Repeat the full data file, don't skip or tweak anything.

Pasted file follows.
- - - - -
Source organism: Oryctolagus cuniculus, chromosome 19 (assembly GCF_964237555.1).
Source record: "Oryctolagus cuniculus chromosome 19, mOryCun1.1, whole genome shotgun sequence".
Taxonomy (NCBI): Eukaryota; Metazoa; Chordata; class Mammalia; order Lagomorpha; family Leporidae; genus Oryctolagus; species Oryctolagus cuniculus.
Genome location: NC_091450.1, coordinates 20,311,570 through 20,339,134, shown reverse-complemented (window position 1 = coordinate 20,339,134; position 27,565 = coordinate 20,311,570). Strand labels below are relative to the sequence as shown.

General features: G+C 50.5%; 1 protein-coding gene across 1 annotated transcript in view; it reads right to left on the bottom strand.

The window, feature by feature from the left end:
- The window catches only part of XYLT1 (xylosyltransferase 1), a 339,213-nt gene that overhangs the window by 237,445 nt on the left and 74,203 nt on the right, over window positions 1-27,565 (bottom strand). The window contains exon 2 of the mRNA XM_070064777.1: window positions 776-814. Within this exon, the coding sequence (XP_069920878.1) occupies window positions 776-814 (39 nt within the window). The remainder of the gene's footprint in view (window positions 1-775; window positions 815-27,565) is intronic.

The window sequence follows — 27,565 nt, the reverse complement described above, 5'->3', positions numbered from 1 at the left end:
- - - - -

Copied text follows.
Source organism: Oryctolagus cuniculus, chromosome 19 (assembly GCF_964237555.1).
Source record: "Oryctolagus cuniculus chromosome 19, mOryCun1.1, whole genome shotgun sequence".
Taxonomy (NCBI): Eukaryota; Metazoa; Chordata; class Mammalia; order Lagomorpha; family Leporidae; genus Oryctolagus; species Oryctolagus cuniculus.
Genome location: NC_091450.1, coordinates 20,311,570 through 20,339,134, shown reverse-complemented (window position 1 = coordinate 20,339,134; position 27,565 = coordinate 20,311,570). Strand labels below are relative to the sequence as shown.

General features: G+C 50.5%; 1 protein-coding gene across 1 annotated transcript in view; it reads right to left on the bottom strand.

The window, feature by feature from the left end:
- The window catches only part of XYLT1 (xylosyltransferase 1), a 339,213-nt gene that overhangs the window by 237,445 nt on the left and 74,203 nt on the right, over window positions 1-27,565 (bottom strand). The window contains exon 2 of the mRNA XM_070064777.1: window positions 776-814. Within this exon, the coding sequence (XP_069920878.1) occupies window positions 776-814 (39 nt within the window). The remainder of the gene's footprint in view (window positions 1-775; window positions 815-27,565) is intronic.

The window sequence follows — 27,565 nt, the reverse complement described above, 5'->3', positions numbered from 1 at the left end: